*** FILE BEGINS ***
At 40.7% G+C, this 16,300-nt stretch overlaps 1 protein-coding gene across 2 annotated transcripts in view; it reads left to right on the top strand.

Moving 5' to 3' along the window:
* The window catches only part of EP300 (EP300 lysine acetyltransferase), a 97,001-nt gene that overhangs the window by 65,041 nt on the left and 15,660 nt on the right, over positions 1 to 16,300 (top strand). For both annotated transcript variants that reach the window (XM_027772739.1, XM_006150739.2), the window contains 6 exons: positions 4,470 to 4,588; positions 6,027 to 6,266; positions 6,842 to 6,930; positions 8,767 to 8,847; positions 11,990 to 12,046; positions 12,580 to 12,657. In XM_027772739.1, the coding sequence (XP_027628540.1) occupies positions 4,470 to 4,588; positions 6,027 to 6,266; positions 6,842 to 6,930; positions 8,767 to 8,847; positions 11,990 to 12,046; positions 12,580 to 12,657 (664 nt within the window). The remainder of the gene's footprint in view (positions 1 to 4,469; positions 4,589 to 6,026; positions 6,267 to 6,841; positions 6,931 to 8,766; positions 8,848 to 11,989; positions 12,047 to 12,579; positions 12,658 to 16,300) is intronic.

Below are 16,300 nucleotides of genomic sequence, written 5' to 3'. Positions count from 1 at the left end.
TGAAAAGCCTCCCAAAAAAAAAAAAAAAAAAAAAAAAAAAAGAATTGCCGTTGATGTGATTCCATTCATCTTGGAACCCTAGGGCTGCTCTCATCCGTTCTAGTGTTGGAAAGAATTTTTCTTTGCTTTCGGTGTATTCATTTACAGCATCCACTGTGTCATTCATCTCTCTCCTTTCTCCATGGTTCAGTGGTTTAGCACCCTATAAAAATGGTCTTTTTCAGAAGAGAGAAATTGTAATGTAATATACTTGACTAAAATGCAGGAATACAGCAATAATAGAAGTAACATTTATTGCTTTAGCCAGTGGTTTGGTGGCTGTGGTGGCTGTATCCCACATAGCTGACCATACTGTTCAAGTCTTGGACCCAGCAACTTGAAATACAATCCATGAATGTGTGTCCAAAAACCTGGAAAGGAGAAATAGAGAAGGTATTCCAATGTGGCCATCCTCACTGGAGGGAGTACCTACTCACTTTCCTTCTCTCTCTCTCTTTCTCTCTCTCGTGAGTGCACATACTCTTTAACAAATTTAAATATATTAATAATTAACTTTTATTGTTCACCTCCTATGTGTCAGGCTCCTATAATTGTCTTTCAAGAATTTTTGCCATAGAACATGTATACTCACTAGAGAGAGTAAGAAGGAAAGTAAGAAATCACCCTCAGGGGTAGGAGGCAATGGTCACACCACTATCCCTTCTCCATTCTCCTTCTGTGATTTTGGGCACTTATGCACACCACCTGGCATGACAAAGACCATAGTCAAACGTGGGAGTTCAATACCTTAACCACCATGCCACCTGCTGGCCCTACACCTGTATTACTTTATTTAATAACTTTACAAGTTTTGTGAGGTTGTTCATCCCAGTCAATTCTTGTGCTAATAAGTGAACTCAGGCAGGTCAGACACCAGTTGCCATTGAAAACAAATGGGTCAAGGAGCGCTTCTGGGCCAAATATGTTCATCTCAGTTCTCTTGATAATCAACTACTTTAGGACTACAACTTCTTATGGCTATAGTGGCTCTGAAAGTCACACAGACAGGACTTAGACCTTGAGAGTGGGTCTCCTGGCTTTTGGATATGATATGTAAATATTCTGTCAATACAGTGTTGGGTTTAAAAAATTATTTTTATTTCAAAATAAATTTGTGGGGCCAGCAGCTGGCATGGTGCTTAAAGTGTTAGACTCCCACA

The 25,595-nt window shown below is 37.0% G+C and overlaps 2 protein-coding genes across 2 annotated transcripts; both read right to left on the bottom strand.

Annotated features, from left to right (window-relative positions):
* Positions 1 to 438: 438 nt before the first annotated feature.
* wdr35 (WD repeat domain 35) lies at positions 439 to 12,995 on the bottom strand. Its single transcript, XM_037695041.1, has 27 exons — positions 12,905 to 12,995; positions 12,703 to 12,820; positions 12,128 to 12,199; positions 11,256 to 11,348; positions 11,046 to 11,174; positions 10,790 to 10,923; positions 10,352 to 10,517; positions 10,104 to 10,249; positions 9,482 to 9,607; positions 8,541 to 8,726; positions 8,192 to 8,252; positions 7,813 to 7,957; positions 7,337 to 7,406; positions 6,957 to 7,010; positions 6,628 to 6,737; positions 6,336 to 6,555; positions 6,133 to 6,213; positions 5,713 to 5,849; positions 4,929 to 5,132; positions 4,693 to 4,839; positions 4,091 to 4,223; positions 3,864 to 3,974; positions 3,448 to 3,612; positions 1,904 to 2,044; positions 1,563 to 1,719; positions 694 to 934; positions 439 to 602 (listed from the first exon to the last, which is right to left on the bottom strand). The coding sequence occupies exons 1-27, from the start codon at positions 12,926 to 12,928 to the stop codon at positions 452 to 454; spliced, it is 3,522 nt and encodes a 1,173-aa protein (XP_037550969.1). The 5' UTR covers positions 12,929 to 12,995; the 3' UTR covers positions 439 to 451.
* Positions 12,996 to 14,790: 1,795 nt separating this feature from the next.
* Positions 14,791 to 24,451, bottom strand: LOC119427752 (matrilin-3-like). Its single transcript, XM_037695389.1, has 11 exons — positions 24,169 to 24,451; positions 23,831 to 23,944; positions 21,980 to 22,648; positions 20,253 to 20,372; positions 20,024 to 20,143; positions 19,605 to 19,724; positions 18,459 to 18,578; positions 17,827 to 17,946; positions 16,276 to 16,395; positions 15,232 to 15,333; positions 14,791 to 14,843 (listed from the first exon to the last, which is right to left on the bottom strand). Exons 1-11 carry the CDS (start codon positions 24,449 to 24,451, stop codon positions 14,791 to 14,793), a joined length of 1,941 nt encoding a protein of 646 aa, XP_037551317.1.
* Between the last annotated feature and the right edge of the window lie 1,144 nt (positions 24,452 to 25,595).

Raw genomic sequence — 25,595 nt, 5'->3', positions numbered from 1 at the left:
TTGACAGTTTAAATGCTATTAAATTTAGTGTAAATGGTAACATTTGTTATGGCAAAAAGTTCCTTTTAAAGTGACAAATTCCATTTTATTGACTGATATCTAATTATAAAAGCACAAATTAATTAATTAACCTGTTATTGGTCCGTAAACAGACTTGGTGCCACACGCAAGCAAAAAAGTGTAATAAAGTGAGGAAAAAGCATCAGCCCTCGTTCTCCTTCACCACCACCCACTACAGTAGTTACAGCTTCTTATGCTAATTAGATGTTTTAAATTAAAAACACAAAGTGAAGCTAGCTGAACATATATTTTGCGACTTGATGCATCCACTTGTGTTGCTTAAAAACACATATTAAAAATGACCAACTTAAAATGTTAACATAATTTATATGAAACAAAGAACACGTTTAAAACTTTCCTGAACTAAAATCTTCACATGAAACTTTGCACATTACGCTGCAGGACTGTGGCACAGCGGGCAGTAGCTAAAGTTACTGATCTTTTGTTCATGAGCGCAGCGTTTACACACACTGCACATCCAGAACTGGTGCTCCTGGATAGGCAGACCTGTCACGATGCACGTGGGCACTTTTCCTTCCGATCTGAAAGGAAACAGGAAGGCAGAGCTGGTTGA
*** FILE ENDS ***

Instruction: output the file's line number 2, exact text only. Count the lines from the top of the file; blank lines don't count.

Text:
Moving 5' to 3' along the window: